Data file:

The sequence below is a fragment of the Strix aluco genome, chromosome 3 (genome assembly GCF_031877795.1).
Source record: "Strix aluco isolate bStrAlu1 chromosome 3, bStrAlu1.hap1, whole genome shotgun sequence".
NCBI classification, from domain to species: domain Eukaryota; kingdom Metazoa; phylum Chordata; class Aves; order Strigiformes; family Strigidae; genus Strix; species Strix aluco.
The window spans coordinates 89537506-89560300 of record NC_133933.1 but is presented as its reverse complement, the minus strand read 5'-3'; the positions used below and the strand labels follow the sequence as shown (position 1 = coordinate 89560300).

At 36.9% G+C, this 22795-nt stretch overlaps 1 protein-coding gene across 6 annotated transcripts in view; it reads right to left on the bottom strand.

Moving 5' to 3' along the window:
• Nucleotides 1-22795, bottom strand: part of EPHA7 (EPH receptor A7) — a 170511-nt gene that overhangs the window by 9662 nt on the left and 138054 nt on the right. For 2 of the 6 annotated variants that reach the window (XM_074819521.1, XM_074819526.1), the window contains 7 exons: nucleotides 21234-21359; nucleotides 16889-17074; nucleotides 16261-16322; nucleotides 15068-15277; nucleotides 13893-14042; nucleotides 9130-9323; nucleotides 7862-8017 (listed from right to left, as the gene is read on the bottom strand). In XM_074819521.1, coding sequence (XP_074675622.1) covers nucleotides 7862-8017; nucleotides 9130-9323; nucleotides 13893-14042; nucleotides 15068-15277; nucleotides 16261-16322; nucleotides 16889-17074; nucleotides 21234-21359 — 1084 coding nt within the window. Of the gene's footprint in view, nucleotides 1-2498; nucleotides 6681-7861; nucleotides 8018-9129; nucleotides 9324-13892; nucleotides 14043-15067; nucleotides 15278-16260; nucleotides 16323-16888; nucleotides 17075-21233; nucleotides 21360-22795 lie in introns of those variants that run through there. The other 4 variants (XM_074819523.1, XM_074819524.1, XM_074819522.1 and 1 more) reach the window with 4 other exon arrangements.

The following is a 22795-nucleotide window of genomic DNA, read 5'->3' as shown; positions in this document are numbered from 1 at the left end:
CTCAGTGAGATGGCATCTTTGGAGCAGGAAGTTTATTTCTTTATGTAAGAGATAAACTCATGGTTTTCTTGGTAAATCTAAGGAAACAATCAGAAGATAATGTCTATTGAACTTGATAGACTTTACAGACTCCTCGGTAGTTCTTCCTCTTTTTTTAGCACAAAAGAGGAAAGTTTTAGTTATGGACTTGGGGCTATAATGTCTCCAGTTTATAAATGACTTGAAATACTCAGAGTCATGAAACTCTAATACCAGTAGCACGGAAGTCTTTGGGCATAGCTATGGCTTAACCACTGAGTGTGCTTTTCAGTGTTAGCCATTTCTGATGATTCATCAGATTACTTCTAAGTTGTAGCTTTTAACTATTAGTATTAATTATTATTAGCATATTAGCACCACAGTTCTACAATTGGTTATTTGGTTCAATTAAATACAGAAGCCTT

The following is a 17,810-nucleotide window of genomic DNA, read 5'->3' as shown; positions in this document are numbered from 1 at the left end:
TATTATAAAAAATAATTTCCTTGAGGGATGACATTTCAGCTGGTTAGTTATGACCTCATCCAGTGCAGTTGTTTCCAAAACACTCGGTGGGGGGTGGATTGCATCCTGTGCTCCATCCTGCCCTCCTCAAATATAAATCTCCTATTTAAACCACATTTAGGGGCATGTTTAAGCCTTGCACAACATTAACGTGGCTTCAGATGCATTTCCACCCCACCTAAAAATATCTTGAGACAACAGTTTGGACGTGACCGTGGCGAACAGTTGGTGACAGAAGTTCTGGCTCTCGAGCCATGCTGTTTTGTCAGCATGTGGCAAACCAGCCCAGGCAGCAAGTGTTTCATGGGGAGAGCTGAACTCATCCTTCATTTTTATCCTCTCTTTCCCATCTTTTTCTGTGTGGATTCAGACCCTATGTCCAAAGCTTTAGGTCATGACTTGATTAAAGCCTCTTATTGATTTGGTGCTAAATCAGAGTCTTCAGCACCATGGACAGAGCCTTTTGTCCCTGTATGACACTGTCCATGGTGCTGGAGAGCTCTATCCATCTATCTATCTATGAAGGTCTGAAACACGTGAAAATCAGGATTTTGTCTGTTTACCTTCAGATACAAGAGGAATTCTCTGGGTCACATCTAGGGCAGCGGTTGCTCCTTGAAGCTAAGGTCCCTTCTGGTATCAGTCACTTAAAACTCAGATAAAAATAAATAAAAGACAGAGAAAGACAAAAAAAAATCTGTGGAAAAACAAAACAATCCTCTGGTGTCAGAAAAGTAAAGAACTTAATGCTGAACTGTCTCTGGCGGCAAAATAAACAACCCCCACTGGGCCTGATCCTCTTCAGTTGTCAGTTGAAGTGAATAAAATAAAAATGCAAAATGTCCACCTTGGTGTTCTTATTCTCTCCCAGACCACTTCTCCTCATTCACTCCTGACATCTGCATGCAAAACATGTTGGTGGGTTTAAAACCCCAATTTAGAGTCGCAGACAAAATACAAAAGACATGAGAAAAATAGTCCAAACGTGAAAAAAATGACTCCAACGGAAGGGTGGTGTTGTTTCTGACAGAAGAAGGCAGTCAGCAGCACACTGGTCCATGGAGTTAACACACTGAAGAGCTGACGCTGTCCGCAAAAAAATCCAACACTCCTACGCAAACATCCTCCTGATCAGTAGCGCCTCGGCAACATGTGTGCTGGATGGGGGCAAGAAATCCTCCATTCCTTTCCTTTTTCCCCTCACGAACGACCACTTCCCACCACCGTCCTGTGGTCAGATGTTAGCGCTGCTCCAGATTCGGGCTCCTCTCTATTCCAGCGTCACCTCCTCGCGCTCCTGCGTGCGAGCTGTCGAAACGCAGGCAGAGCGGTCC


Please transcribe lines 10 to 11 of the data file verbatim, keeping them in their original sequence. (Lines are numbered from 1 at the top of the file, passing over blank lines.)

The following is a 17,810-nucleotide window of genomic DNA, read 5'->3' as shown; positions in this document are numbered from 1 at the left end:
TATTATAAAAAATAATTTCCTTGAGGGATGACATTTCAGCTGGTTAGTTATGACCTCATCCAGTGCAGTTGTTTCCAAAACACTCGGTGGGGGGTGGATTGCATCCTGTGCTCCATCCTGCCCTCCTCAAATATAAATCTCCTATTTAAACCACATTTAGGGGCATGTTTAAGCCTTGCACAACATTAACGTGGCTTCAGATGCATTTCCACCCCACCTAAAAATATCTTGAGACAACAGTTTGGACGTGACCGTGGCGAACAGTTGGTGACAGAAGTTCTGGCTCTCGAGCCATGCTGTTTTGTCAGCATGTGGCAAACCAGCCCAGGCAGCAAGTGTTTCATGGGGAGAGCTGAACTCATCCTTCATTTTTATCCTCTCTTTCCCATCTTTTTCTGTGTGGATTCAGACCCTATGTCCAAAGCTTTAGGTCATGACTTGATTAAAGCCTCTTATTGATTTGGTGCTAAATCAGAGTCTTCAGCACCATGGACAGAGCCTTTTGTCCCTGTATGACACTGTCCATGGTGCTGGAGAGCTCTATCCATCTATCTATCTATGAAGGTCTGAAACACGTGAAAATCAGGATTTTGTCTGTTTACCTTCAGATACAAGAGGAATTCTCTGGGTCACATCTAGGGCAGCGGTTGCTCCTTGAAGCTAAGGTCCCTTCTGGTATCAGTCACTTAAAACTCAGATAAAAATAAATAAAAGACAGAGAAAGACAAAAAAAAATCTGTGGAAAAACAAAACAATCCTCTGGTGTCAGAAAAGTAAAGAACTTAATGCTGAACTGTCTCTGGCGGCAAAATAAACAACCCCCACTGGGCCTGATCCTCTTCAGTTGTCAGTTGAAGTGAATAAAATAAAAATGCAAAATGTCCACCTTGGTGTTCTTATTCTCTCCCAGACCACTTCTCCTCATTCACTCCTGACATCTGCATGCAAAACATGTTGGTGGGTTTAAAACCCCAATTTAGAGTCGCAGACAAAATACAAAAGACATGAGAAAAATAGTCCAAACGTGAAAAAAATGACTCCAACGGAAGGGTGGTGTTGTTTCTGACAGAAGAAGGCAGTCAGCAGCACACTGGTCCATGGAGTTAACACACTGAAGAGCTGACGCTGTCCGCAAAAAAATCCAACACTCCTACGCAAACATCCTCCTGATCAGTAGCGCCTCGGCAACATGTGTGCTGGATGGGGGCAAGAAATCCTCCATTCCTTTCCTTTTTCCCCTCACGAACGACCACTTCCCACCACCGTCCTGTGGTCAGATGTTAGCGCTGCTCCAGATTCGGGCTCCTCTCTATTCCAGCGTCACCTCCTCGCGCTCCTGCGTGCGAGCTGTCGAAACGCAGGCAGAGCGGTCC